You know when there is no Book Corner for a while, I’m reading something heavy. Either that, or sampling around and unable to settle on anything. This time it was was something relatively heavy.
I’m afraid the first half of her life dragged for me – too much detail. And Thomas seems to emphasize especially in the first half her conservative, “Junior League,” “family-first” demeanor; when I looked up an interview with her on You Tube to remind myself how she really looked and talked, her directness and sharpness came as a stark contrast to the Sandra he had depicted for me.
The book picked up and things started swinging when she joined the Supremes. The copious detail was now welcome rather than tedious.
I already knew the sad ending to her story, having read Jeffrey Toobin’s THE NINE years ago, but it was even more heart-wrenching to read here. In short, O’Connor left the court while still in her prime, with her husband succumbing to Alzheimer’s, for both love of and duty towards him. Within months, he sunk lower than what she could deal with alone. She had to put him in a home. Top it off, her longtime friend (and sometime college boyfriend!), Chief Justice William Rehnquist, passed away around the same time.
While she would never again be as powerful a figure, in such a challenging and rewarding and influential a role, as she was as an active SCOTUS Justice, O’Connor succeeded for a while in finding true fulfilment spearheading efforts to teach civics to middle school children. You can still see the fruits of her labor online at http://www.icivics.org Today, Justice O’Connor is still with us, 90 years old as of this writing (born 1930), but suffering dementia herself.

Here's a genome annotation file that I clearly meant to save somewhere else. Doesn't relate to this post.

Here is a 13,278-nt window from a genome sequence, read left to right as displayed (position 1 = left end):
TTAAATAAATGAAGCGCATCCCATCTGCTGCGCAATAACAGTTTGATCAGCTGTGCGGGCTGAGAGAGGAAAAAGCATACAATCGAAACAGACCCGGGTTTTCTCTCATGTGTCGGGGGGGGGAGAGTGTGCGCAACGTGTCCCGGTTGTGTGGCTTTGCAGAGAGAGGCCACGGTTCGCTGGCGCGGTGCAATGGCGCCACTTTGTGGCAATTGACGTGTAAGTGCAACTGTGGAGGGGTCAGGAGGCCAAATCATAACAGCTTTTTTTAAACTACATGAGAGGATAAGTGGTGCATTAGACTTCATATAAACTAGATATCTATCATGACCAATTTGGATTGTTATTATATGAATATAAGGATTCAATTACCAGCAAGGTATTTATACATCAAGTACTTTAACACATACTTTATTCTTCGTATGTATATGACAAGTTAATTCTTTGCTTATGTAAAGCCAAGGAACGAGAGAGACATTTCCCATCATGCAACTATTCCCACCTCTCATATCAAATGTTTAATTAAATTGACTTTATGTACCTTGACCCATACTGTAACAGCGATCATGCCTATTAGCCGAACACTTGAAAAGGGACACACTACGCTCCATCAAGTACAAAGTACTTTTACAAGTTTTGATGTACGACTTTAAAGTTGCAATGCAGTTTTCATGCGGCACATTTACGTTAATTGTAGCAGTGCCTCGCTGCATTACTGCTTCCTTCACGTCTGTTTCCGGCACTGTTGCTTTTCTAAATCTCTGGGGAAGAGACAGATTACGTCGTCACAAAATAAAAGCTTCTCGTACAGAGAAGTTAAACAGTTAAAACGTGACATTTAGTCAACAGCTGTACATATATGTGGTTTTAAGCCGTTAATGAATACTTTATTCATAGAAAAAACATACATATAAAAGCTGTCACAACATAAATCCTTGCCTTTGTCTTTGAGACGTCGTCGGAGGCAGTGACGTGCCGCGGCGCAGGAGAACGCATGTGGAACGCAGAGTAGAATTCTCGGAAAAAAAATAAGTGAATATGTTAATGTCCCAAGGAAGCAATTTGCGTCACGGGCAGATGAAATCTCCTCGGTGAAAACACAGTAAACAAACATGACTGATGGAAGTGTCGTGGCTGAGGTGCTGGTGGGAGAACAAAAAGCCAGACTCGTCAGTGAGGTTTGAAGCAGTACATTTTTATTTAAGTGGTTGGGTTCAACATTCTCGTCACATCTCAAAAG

Sad all around. But admire her for her never-ending drive and her pragmatic jurisprudence. In stark contrast to Justices Scalia and Alito, who believed that law should be treated like a catechism, O’Connor seemed to realize that we are all “just muddling along,” in the words of one of her clerks quoted here. “It was, wait a minute, we’re not doing this as an intellectual exercise. We’re doing this to run society. It’s just us people running things.”
Try to take heart that we had people like Sandra Day O’Connor “running things” for a while, and could one day again.